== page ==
|Progressive Calendar 03.12.11||<– Date –> <– Thread –>|
|From: David Shove (shove001tc.umn.edu)|
|Date: Sat, 12 Mar 2011 07:32:34 -0800 (PST)|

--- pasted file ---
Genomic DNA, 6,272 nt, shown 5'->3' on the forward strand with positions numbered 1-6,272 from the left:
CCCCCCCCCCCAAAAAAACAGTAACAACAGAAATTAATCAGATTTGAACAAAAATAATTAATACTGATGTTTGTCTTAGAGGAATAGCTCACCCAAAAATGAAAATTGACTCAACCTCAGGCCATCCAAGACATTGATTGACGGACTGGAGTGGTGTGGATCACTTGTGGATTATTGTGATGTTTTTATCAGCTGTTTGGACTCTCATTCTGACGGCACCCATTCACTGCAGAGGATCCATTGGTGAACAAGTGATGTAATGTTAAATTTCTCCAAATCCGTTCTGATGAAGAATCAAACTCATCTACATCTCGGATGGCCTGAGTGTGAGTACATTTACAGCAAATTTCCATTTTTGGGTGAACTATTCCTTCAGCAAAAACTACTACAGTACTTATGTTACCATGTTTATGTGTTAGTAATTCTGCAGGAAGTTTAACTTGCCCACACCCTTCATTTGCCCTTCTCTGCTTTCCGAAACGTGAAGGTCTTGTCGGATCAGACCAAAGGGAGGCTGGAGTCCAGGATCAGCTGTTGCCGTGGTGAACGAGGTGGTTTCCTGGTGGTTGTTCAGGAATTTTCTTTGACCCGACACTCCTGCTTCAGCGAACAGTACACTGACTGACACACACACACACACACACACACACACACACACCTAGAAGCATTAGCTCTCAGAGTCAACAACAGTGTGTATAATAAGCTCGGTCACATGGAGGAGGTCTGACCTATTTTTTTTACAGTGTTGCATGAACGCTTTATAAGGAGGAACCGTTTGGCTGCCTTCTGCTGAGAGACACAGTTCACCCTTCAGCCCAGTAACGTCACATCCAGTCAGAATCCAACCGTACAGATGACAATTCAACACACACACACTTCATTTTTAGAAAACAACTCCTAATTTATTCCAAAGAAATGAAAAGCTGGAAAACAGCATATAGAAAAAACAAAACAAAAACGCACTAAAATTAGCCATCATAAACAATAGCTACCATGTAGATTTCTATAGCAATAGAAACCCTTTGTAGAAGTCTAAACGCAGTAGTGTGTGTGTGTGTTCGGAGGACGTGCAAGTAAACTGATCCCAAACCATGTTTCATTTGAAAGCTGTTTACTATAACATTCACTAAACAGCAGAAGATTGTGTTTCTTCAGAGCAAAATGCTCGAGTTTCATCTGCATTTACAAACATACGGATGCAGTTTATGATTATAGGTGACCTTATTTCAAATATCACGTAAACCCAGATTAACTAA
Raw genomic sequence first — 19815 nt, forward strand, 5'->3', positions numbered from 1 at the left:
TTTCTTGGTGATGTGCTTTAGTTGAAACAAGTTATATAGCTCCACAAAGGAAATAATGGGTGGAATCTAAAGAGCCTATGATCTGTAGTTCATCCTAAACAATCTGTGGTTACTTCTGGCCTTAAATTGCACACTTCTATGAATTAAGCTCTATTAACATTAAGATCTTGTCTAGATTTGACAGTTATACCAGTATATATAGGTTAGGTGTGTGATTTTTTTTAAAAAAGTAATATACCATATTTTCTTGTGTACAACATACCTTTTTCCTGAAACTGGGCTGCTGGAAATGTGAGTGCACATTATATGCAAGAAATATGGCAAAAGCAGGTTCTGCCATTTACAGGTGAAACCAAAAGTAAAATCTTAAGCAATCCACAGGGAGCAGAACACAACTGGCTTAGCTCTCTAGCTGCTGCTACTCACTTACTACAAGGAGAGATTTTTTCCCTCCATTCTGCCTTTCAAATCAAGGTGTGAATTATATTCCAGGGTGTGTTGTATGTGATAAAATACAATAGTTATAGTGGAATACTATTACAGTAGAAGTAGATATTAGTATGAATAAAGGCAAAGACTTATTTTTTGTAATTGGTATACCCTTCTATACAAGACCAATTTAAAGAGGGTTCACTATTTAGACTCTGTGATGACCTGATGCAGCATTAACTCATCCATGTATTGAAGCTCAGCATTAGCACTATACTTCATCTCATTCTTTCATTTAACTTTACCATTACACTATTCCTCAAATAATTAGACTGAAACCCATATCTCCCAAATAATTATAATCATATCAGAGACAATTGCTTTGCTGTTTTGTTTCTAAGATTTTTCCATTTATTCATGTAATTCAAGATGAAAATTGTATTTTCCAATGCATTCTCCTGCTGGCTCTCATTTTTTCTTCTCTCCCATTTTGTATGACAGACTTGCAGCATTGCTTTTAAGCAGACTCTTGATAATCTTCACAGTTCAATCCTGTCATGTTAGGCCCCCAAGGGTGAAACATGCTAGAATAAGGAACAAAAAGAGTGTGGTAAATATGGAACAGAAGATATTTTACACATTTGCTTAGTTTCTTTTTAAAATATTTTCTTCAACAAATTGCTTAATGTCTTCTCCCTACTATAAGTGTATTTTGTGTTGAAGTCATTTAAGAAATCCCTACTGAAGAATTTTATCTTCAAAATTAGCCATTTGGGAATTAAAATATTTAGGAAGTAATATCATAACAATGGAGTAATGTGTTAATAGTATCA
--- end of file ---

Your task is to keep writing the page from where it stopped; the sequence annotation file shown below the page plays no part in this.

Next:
P R O G R E S S I V E C A L E N D A R 03.12.11 1. Cost of war 3.12 10am 2. Fascist US? 3.12 7pm 3. Academic freedom 3.12 9pm 4. God's women 3.13 9am 5. Ireland resists 3.13 10am 6. Music v Israel 3.13 2pm Lake City MN 7. Class war 3.14 9am 8. Bill McKibben - Koch brothers and US Chamber: our mortal enemies 9. John Hallinan - Our unwillingness to make rich pay their share 10. Jackie Smith - Revolutions: democratic abroad, authoritarian at home 11. Hudson/Sommers - Steal everything and sell the people into slavery 12. ed - bumpersticker 13. ed - bumpersticker 14. ed - bumpersticker --------1 of 14-------- From: Doris Marquit <marqu001 [at] umn.edu> Subject: Cost of War/WILPF 3.12 10am The Women's International League for Peace and Freedom presents a Coffee With Discussion The Cost of War: Financial and Spiritual Bankruptcy With Tom White of Veterans for Peace Saturday, Mar. 12, 10 am-noon, Van Cleve Community Center, 905 15th Ave. SE, Minneapolis Tom White will explore the disparity between spending for the military and spending for growing U.S. domestic needs. Tom, a St. John's University graduate in economics, sees his peace and justice work as an outgrowth of his spirituality. In 2000 and 2004, he was an International Election Observer in El Salvador. PUBLIC INVITED free, refreshments, time for questions & discussion FFI: <http://www.wilpfmn.org> www.wilpfmn.org OR 651-645-6992 --------2 of 14-------- From: jtmiller jtmiller <jtmiller [at] minn.net> Subject: Fascist US? 3.12 7pm Working Democracy Discussion Forum "What is Fascism? Is America becoming Fascist?" Saturday, March 12, 7:00 pm at Mayday Books - 301 Cedar, West Bank --------3 of 14-------- From: Eric Angell <eric-angell [at] riseup.net> Subject: Academic freedom 3.12 9pm "Scholars for Academic Justice" University of Minnesota sociologist Dr. David Pellow on academic freedom. From highly publicized tenure fights like Ward Churchill's and Norman Finkelstein's to the federal case of local graduate student/activist Scott DeMuth, currently in jail, we discuss the chilling effect on professors and students since 9/11/01 and why academic freedom is relevant to all of us. MTN 17 viewers: "Our World In Depth" cablecasts on Minneapolis Television Network (MTN) Channel 17 on Saturdays at 9pm and Tuesdays at 8am, after DemocracyNow! Households with basic cable may watch. TODAY, 3/12, 9pm and Tues, 3/15, 8am "Scholars for Academic Justice" --------4 of 14-------- From: Minnesota Atheists <web [at] mnatheists.org> Subject: God's women 3.13 9am Sunday, March 13, 9:00am-10:00am "Atheists Talk" Radio AM 950 KTNF in the Twin Cities or stream live at http://www.am950ktnf.com. "God's Woman Problem" with Jen McCreight. Mike Haubrich (http://quichemoraine.com/category/mikehaubrich) hosts. Contact us during the show with questions or comments at (952) 946-6205 or radio [at] mnatheists.org. Links: mailto:radio [at] mnatheists.org --------5 of 14-------- From: greenpartymike <ollamhfaery [at] earthlink.net> Subject: Ireland resists 3.13 10am Sun. March 13th, 10 am on KFAI RADIO's WAVE Project Ireland- 800 Years of Resistance in Songs hosted by social justice activist MICHAEL CAVLAN KFAI 90.3fm Mpls 106.7 fm St.Paul ONLINE: Live-streaming & archived for 2 weeks after broadcast http://www.kfai.org on the WAVE PROJECT page [We are Irish-assured the program will seem somewhat less than 800 years long. How much less? Well, this might be a good time to knit that sweater for Uncle Charlie, polish your silver and brass, or build that 10-deck house of cards. -ed] --------6 of 14-------- From: Bill McGrath <billmcgrath52 [at] gmail.com> Subject: Music v Israel 3.13 2pm Lake City MN Sunday, March 13, 2 p.m. - 6 p.m.: "Put a Little Love In Your Heart," a presentation of live folk-rock-soul music from the 1960's. Location: Oak Center General Store, 67011 HWY 63, Lake City, MN 55041. This venue is roughly halfway between Red Wing and Rochester. Admission at the door is $5 to $15, whatever you feel you can donate. Proceeds go to MN Beak the Bonds, a campaign to get our state government to divest from Israel. There will be short talks by a Jew, a Muslim and a Christian, all of whom have spent time in the West Bank. In late afternoon, there will be a social dinner, primarily mid-eastern. Bring some food to share, if you choose. Event will finish with belly dancers. [Now we're getting somewhere. -ed] More information: (507) 645-7660. --------7 of 14-------- From: TruthToTell <andydriscoll [at] truthtotell.org> Subject: Class war 3.14 9am TTT THIS WEEK: MARCH14-9AM: THE WAR ON PUBLIC EMPLOYEES: MYTHS AND REALITIES - KFAI FM 90.3/106.7/KFAI.ORG CALL AND JOIN THE CONVERSATION Monday morning: 612-341-0980 The ultimate example of what can happen when wealthy owners and managers ignore the human condition and exploit their workers to the maximum happened in many venues, but one of the worst was the fire at Triangle Shirtwaist Factory http://www.ilr.cornell.edu/trianglefire†in New York City 100 years ago this month, trapping garment workers, mostly young immigrant women, many of them Jewish, needing to escape and killing 146 of the 500 who worked there. Managers had locked the exits to prevent theft by employees, who worked six days a week, weekdays for nine hours a day. The foreman who held the key escaped another way. This week's show honors this anniversary even as public employees across the country are fighting to save their bargaining rights/ http://host.madison.com/wsj/†- even after agreeing to share in the pains of cuts to benefits and pensions Republicans claim are necessary to balance state budgets. So. Now it's done by a contrivance of excising the provisions requiring Democratic participation in the legislation, Wisconsin's senatorial Republicans have passed their long-held-up bill http://host.madison.com/wsj/news/local/govt-and-politics/article_8747fa04-4a74-11e0-8e6b-001cc4c03286.html*¬†essentially dumping collective bargaining for public employees. The state's Democratic senators had skipped for weeks to prevent this very vote and it worked as long as it was tied to the budget bill. They've gone home now. http://host.madison.com/wsj/news/local/govt-and-politics/article_e026bccc-4b38-11e0-8e55-001cc4c03286.html* This week's guests: PETER RACHLEFF http://www.macalester.edu/history/faculty/rachleff.html¬† - Labor Historian and Professor of History,¬†Macalester College http://www.macalester.edu/ GLADYS MCKENZIE Business Representative,†AFSCME Council 5 http://afscmemn.org/¬†and affiliates BARB KUCERA Editor†Workday Minnesota http://www.workdayminnesota.org/; Director, Labor Information Office, UofM MARY CATHRYN RICKER President,†St. Paul Federation of Teachers http://www.facebook.com/pages/Saint-Paul-Federation-of-Teachers/141258096681 The astounding thing about all this†is the entrenched arrogance behind this nationwide rightwing effort to kill unions. Wisconsin is but one of the more volatile battlefields in this war on unions (and I hate military metaphor). Fifteen other states are out to do the same thing. This is what raw nerves in a declining economy hath wrought and the wealthy backers of this tsunami of cultural division between middle-class working groups pitting public workers - including teachers, police officer, firefighters and any number of those who serve us against each other in a scramble for equity know all to well how easy this has been. Setting one worker against another is a long-time practice by corporate managers and powerful politicians who know that dividing and conquering is the way to hold onto the levers of power and the money that goes with it. Contempt for public employees among unemployed and private sector workers'†whose pensions and health care have disappeared in the phony shortages created by the same rightwing giving tax breaks to the wealthy is now running rampant through the culture. The wealthy right is surely rubbing its hands with glee as Fox News and other right wing talk shows serve as the megaphone for assertions that all public workers are leeches on society, unwilling to work or given benefits and perks no one else receives. Public educators have long been under assault from a public†told to be suspicious that these union workers work just nine months of the year and earn amazing sums when their salaries are combined with their benefits. The facts bespeak the lies perpetrated by these forces whose divisive rhetoric successfully placed them in office by the frustrations of a public needing scapegoats for their economic hardship. Public employees, including teachers, even after figuring in benefits have total compensation levels falling far short of comparable private sector jobs. But, of course, not many comparable private sector jobs even exist anymore - not to mention the fallout of 50 years of corporations and politicians convincing the middle class that these workers, along with immigrants and people of color, are out to kill them and their kin, denying them the jobs that have actually been shipped overseas or replaced by technology. The uprisings http://host.madison.com/wsj/news/local/govt-and-politics/article_260247e0-4ac4-11e0-bfa9-001cc4c03286.html*¬†in all of the states out to scuttle their public employee unions and to discredit public education even further are testament to the power of people who have finally had it with all of this. It may not unite them with their private sector brethren right away, but the underlying power of showing people that their neighbors are part of this may turn the political games to their advantage. TTT's ANDY DRISCOLL†talks with a labor scholar, reporter/analyst and those on the front lines of public employment about why this has come to a head. Did we actually need the arrogance of a Scott Walker and a John Kasich (Ohio) to bring this seedy business out in the open? How might public sector advocates link with Tea Party activists and others who rail against them to come to a meeting of the minds? What role has mainstream media - and that includes the networks as well as Fox News - added to the plight unions and public workers face these days? Race and gender†play a critical role in this, as well, women and people of color, not surprisingly, making up more a percentage of public employees than they do the private sector. --------8 of 14-------- Koch Brothers and US Chamber: Polluting Our Earth and Our Democracies Wisconsin Workers and Enviros Everywhere Face Same Enemy by Bill McKibben Published on Friday, March 11, 2011 by CommonDreams.org Among other truths made completely clear by the showdown in Wisconsin: the outsized role of the Koch brothers in American politics. Charles and David, the third and fourth richest men in America, first gained notoriety in the fall, when a remarkable expose by Jane Mayer in the New Yorker showed how they'd funded not only the Tea Party but also the hydra-headed campaign to undermine the science of global warming, all in the service of even more profit for their oil and gas business. But it was in Wisconsin that the down-and-dirty details of their operation began to emerge - they'd not only funded the election campaigns of the governor and the new GOP legislature, but also an advertising effort attacking the state's teachers. They'd helped pay for buses to ferry in counter-protesters. We were even treated to the sight of new Governor Scott Walker fawning over them in what turned out to be a hoax phone call. The Kochs are right up there now with the great plutocrats of American history, a 21st century version of the robber barons. The trouble is, they don't care. And they don't really have to care. Their business is privately held and answers to no one. Last week their spokesman said they would "not step back at all ... This is a big part of our life's work. We are not going to stop." So those of us who care about things like the climate will need to go on tracking them. But we'll also need to pay attention to their ideological twin, the Pepsi to their Koch. It's the U.S. Chamber of Commerce. Unlike the Koch brothers, everyone's heard of them. That's because there's a chamber of commerce in almost every town in America - they're the local barbers and florists and insurance guys, the folks who arrange the annual chili cook-off or the downtown Christmas lights. You know why Lindbergh's plane was called the "Spirit of St. Louis"? Because it was paid for by the by St. Louis Chamber of Commerce. But that's not the U.S. Chamber of Commerce. The U.S. Chamber is a hard-right ideological operation, which provides massive funding to conservative Republicans, including the new GOP majority in Wisconsin. If you want a sense of just how far right: Glenn Beck held a telethon on their behalf, and donated $10,000 of his money. "They are us," he said - and an executive of the chamber called in to thank him. The U.S. Chamber of Commerce spent more money lobbying in 2009 than the next five biggest players combined; they spent more money on politics than either the Republican or Democratic National Committees. They're the biggest elephant in the jungle. Despite their claim to represent three million American businesses, more than half their budget comes from just 16 companies. They don't have to identify them, but it's pretty easy to guess who they might be, since the chamber has devoted much of its time to thwarting any effort to control carbon emissions. For instance, they filed a brief with the EPA demanding they not fight global warming because "populations can acclimatize to warmer climates via a range of behavioral, physiological, and technological adaptations." And here's the thing: Unlike the Kochs, the Chamber has some real vulnerabilities. Though thanks to the Supreme Court they can keep their secret flow of money going, their credibility depends in part on the idea that they're representing all those millions of businesses. That's why we've launched a big nationwide campaign: "The U.S. Chamber Doesn't Speak for Me." Businesses big and small are already joining in - a thousand in the first week - making the case that in fact capitalism can adapt to new sources of energy. Capitalism's great virtue, after all, is supposed to be nimbleness and flexibility. Those of us who work on climate change have spent years trying to figure out why Congress pays no attention to what's clearly the most dangerous issues the earth faces. For years we thought we simply needed to explain the crisis more skillfully. But in the last year the truth is becoming clearer: Hidden in the shadows are the guys with money who pull the strings. We need to illuminate those shadows, with the Kochs and even more with the U.S. Chamber. Originally published at GreenBiz.com. Bill McKibben is Schumann Distinguished Scholar at Middlebury College, co-founder of 350.org, and a TomDispatch regular. His most recent book is Eaarth: Making a Life on a Tough New Planet. --------9 of 14-------- Crisis is Our Unwillingness to Make Rich Pay Their Share by John Hallinan Published on Friday, March 11, 2011 by The Capital Times (Wisconsin) The U.S. corporations are sitting on $2 trillion in cash - trillion, not billion. The same people who shipped millions of jobs overseas, caused the financial crisis, and pay themselves multimillion-dollar bonuses every year are now sitting on a mountain of cash. Yet both state and local governments feel the need to give them more tax cuts. To what end? So they can create more profits and sit on bigger piles of cash, so they can play monopoly as they buy each other out, or so they can give themselves even bigger bonuses? There is no indication that they are interested in doing anything to spur the economy. In December we heard the Republicans tell us that people making over $250,000 per year couldn't afford a 4 percent tax increase, and it would be terrible for the economy to increase their taxes. Thirty years ago they were paying 70 percent in taxes. Now they pay half that, but a 4 percent increase is just too much to bear. Now we are told that state workers making $40,000 to $60,000 per year are stealing the state blind. The same workers who for the last two years have taken over a 3 percent pay cut in the form of furloughs are now told they haven't sacrificed enough. Now they must forfeit 7 percent or more of their pay, and give up their right to negotiate their future. What is appalling is the state workers were willing to give up the money to help out the state. All they asked was to keep their right to negotiate. Yet the wealthiest [useless parasites -ed] in our country aren't willing to give up anything to help our country out of the financial mess they created. In 1980 Ronald Reagan told the biggest lie ever perpetuated on the American public. He condemned Jimmy Carter for running a $40 billion deficit, and then told everyone he could cut taxes and balance the budget. Voodoo economics - that's what George H.W. Bush called Reagan's economic plan. He was right, and by the mid '80s the budget deficit had ballooned to over $200 billion. Of course it was the [undeserving -ed] rich who walked away with virtually all of the Reagan tax cuts. During the last 25 years the Republicans have doubled down over and over again, giving more and more tax cuts to the rich. While the rich have gotten incredibly wealthy, the poor have gotten poorer. It is a reverse Robin Hood economy where we take from the poor and give to the rich. It has been the greatest transfer of wealth in the history of our country - the 400 richest have more than the 155 million poorest. Ballooning government deficits weren't a problem when Republicans were in the White House, but with a Democratic president, it is suddenly a crisis. The recession we've been living through proves the fallacy of Milton Friedman, Reaganomics, Ayn Rand, Alan Greenspan and the rest who told us that markets are self-correcting and regulation is bad. Banking regulations kept this country out of serious recession for 70 years, but once the regulations were repealed it took only a decade to bring the world's economy to its knees. Yet Republicans refuse to acknowledge how wrong they were as they continue to try to gut government regulations. Every time a politician tells you he wants to make the government more business friendly, what he's really telling you is that he wants to increase taxes on your children and grandchildren. Every environmental law that is weakened will mean a cleanup to be paid for by future generations. Every bad business practice that is endured will be funded by taxpayers having to clean up the mess at some later date. Now we are told that everyone must sacrifice to bring state and federal government budgets in line. But somehow the sacrifices once again all fall on those at the bottom of the economic ladder. Once again businesses are given tax cuts, money is found to increase spending on roads, but education, health care and help for the poorest in our society are cut. There isn't a financial crisis at either the state or the federal government. The crisis is our unwillingness to ask those who have gained the most from our society pay a fair and equitable share from the wealth this society has allowed them to accumulate. It is the honest, Christian, and patriotic thing to do. 2011 The Capital Times John Hallinan is a Stoughton, Wisconsin resident. [Eat the rich. Or they will eat us. -ed] --------10 of 14-------- Published on Friday, March 11, 2011 by CommonDreams.org Amid Democratic Revolutions Abroad, Authoritarian Revolutions at Home by Jackie Smith As Egyptians and other democracy advocates around the Middle East celebrate their gains in winning concessions from authoritarian regimes, at home we are witnessing a revolution of authoritarianism. Republican governors across the country are seeking to simultaneously seize authority from state legislatures and undermine the ability of ordinary citizens to affect the decisions that shape their lives. In Wisconsin, Scott Walker's controversial legislation proposes not just to eliminate worker rights and benefits but also to undercut legislative oversight of key decisions. Similarly, in a highly under-reported development, the Michigan legislature just advanced a bill that would allow the state to take over struggling municipal agencies. Emergency financial managers trained in corporate management logic would be empowered to end existing contracts, take over pension plans, reorganize departments, restructure debt, and dissolve or consolidate fiscally troubled towns and schools. The justification for their decisions is based on economic efficiency, not community well being. But as a writer in the Michigan Messenger asks: "What values will guide these individuals or firms as they work to balance budgets? How will a manager decide whether to sell off an ice rink or a library?" Since the oil crisis and economic decline of the 1970s, capitalist elites in this country have been systematically working to undermine the voices of labor and popular groups and to advance an ideology that said that whatever is good for business is good for the country. Thus, we have seen unprecedented growth in corporate profits and executives' benefits at the same time as workers' wages have remained stagnant. Today we see levels of inequality that rival those at the time of the great depression. Corporate elites have used their political influence to systematically reduce the power of labor unions. What we're seeing in Wisconsin, Michigan, Idaho, Ohio, and elsewhere reflects a renewed offensive in this ongoing war to abolish people's rights to form and join trade unions. In the early 1970s roughly 30% of the workforce was represented by unions. In 2010 less than 7% of private sector workers and less than 12% of all workers are unionized. Unions remain essential to helping secure decent wages and working conditions for all workers - not just those represented by unions. What many don't know is that unions today are also defending some of the most vulnerable segments of our population. Although African American workers tend to have higher unemployment rates than other workers, they were more likely to be represented by unions when they are employed. Also, women disproportionately occupy the positions in the public sector - such as education and health care - that are more likely to be unionized. Our nation's persistent gender and racial gaps in wages reflect this weakened power of unions to help remedy the inequities of power and wealth in this country (see Economic Policy Institute analyses at www.epi.org). In addition, the arguments being made by Republican officials to justify restrictions on citizens basic human right to organize (see Article 23 of the Universal Declaration of Human Rights) don't stand up to scrutiny. They claim that by denying workers' rights they will increase employment and raise wages. However, states that now have legislation that impedes unionization haven't seen increased growth, and their wages are lower than those in states without such legislation (see http://www.nd.edu/~hlsp). If Americans want to continue enjoying democracy, we need to resist the cost-benefit logic that guides these legislative challenges. This logic has been used for decades to justify a systematic shift in the organization of power in our society, allowing corporations and the wealthy to turn their financial might into disproportionate political influence. By reducing people's rights and undercutting legislative checks and balances, we set the stage for even greater segregation in our country between the haves and have-nots. At a time when our ailing economy is leaving growing numbers of people behind, politicians are leaving more people and communities to fend for themselves in the name of government "efficiency". Jackie Smith is a sociologist at the University of Notre Dame.s Kroc Institute for International Peace Studies (South Bend, Indiana, USA). Her most recent books include Social Movements for Global Democracy and, with multiple co-authors, Global Democracy and the World Social Forums. --------11 of 14-------- The Plan to Steal Everything and Sell the People into Slavery Wisconsin Death Trip By MICHAEL HUDSON and JEFFREY SOMMERS CounterPunch March 11 - 13, 2011 On Wednesday evening, in a veritable Night of the Long Knives, Wisconsin's integrity was brutally murdered on the floor of the state Capitol in Madison. On 9 March, integrity and trust built up over a century was obliterated as Wisconsin state senators quickly reversed course and cleaved its budget "repair bill" in half. Financial items require a quorum, thus, collective bargaining was split off from the budget repair bill and voted on separately so as to permit its being voted on now. Even so, this still broke the state's open meeting law requiring 24 hours' notice to ensure transparency. Instead, the Wisconsin senate Republicans pulled out this new legislation without advance notice and began voting, leaving only a stunned Democratic legislator, Peter Barca, to read the open meeting law out loud to prevent the senators from voting. The senate voted over his objections anyway. The Wisconsin brand has always centered on integrity. This was really about the only distinctive comparative advantage the state could lay claim to. Now, it is gone. With collective bargaining abolished, huge issues remain beyond labor. The privatization of public assets is now on the agenda, with the yet-to-be-voted-on budget repair bill. Wisconsin is a state that invented Progressive Era Republican rule in the 19th and early 20th centuries under such progressive populists as Robert LaFollette. Under their tenure, rent-seeking from the public domain and similar insider corruption were checked by a strong public sector anchored in integrity. The state's long history of reforms nurtured a prosperous middle class and made it a model of clean government, solid infrastructure, trade unionism and high value-added industry managed by socialists and the LaFollette Progressives. Fast-forward to Scott Walker today. Representing a new breed apart from Wisconsin's earlier Republicans, he is seeking to re-birth the asset-grabbing Gilded Age. A plague of rent-seekers is seeking quick gains by privatizng the public sector and erecting tollbooths to charge access fees to roads, power plants and other basic infrastructure. Economics textbooks, along with Fox News and shout radio commentators, spread the myth that fortunes are gained productively by investing in capital equipment and employing labor to produce goods and services that people want to buy. This may be how economies prosper, but it is not how fortunes are most easily made. One need only to turn to the 19th-century novelists such as Balzac to be reminded that behind every family fortune lies a great theft, often long-forgotten or even undiscovered. But who is one to steal from? Most wealth in history has been acquired either by armed conquest of the land, or by political insider dealing, such as the great US railroad land giveaways of the mid 19th century. The great American fortunes have been founded by prying land, public enterprises and monopoly rights from the public domain, because that's where the assets are to take. Throughout history the world's most successful economies have been those that have kept this kind of primitive accumulation in check. The US economy today is faltering largely because its past barriers against rent-seeking are being breached. Nowhere is this more disturbingly on display than in Wisconsin. Today, Milwaukee - Wisconsin's largest city, and once the richest in America - is ranked among the four poorest large cities in the United States. Wisconsin is just the most recent case in this great heist. The US government itself and its regulatory agencies effectively are being privatized as the "final stage" of neoliberal economic doctrine. A peek into Governor Walker's so-called "budget repair bill" reveals a shop of horrors that is just the opposite of actually repairing the budget. Among the items listed in the bill until Wednesday night were selloffs of state power generation facilities - in no-bid contracts notoriously prone to insider dealing. The 37 facilities he wants to sell off that produce heating and cooling at low cost to the state's universities and prisons. Walker's budget repair bill would have unloaded them at a low price, presumably to campaign contributors such as Koch Industries - and then stick the bill for producing this power at higher rates to Wisconsin taxpayers in perpetuity. (And this is all being sold as a "taxpayer relief" plan!) Invariably, this will make its way into new legislation once attention is diverted from the current controversy. The budget bill also plans to tear down the Wisconsin Retirement System (WRS). This is not New Jersey, where a succession of corrupt governments have underfunded (read: stolen) the state pension system in order to shift resources to pay for budget shortfalls in general revenues caused by tax breaks for the rich. The WRS is one of the nation's most stable, well-funded and best-managed pension systems. Although Wisconsin is not a big state, the WRS has amassed $75bn in reserves, and pays out handsome pensions to its public retirees, without needing new public subsidy. The Walker bill has language providing for tearing down this system, raiding its assets to pay for further tax cuts for the rich (especially property owners), and then throwing Wall Street a meaty bone as public employees would be shifted to 401k plans handled by money managers on commission. In a separate proposal, Governor Walker would start privatizing the University of Wisconsin's two flagship doctorate-granting campuses. Ironically, the land grant universities - of which Wisconsin has long been among the best - were created by protectionist 19th-century Republicans as an alternative approach to British free-market doctrine, which dominated the prestigious and largely anglophile Ivy League universities. These universities, like their German counterparts, taught a new economic policy of state management and public enterprise that formed the basis for subsequent US and German development. Walker would kill off this tradition, and return intellectual production to the highest bidder. Other proposals suggest selling off Wisconsin's public northwoods lands with their cornucopia of mineral and timber wealth. And much more is said to be in the works. So Walker's war is not only against the Democrats and labour, it is against Wisconsin's Progressive Era institutions. His policy threatens to pauperize the state and deal a coup de grace to Progressive Era institutions and impoverish the state's middle class. Contra John Maynard Keynes's gentle suggestion of "euthanasia of the rentier", it is the middle class that is being euthanized - throughout North America and Europe. Michael Hudson is professor of Economics at the University of Missouri (Kansas City) and chief economic advisor to Rep. Dennis Kucinich. He has advised the U.S., Canadian, Mexican and Latvian governments, as well as the United Nations Institute for Training and Research (UNITAR). He is the author of many books, including Super Imperialism: The Economic Strategy of American Empire (new ed., Pluto Press, 2002). He can be reached via his website, mh [at] michael-hudson.com. Jeffrey Sommers is a professor at Raritan Valley College, NJ, visiting professor at the Stockholm School of Economics in Riga, former Fulbrighter to Latvia, and fellow at Boris Kagarlitsky.s Institute for Global Studies in Moscow. He can be reached at jsommers [at] sseriga.edu.lv. --------12 of 14-------- Eat the rich. Or they will eat us. --------13 of 14-------- Life in the fascist lane Mussolini Hitler Koch --------14 of 14-------- Things don't go better with Koch ----------------------------------------------------------------------------- - David Shove shove001 [at] tc.umn.edu rhymes with clove Progressive Calendar over 2225 subscribers as of 12.19.02 please send all messages in plain text no attachments vote third party for president for congress for governor now and forever Socialism YES Capitalism NO To GO DIRECTLY to an item, eg --------8 of x-------- do a find on --8 Research almost any topic raised here at: CounterPunch http://counterpunch.org Dissident Voice http://dissidentvoice.org Common Dreams http://commondreams.org Once you're there, do a search on your topic, eg obama drones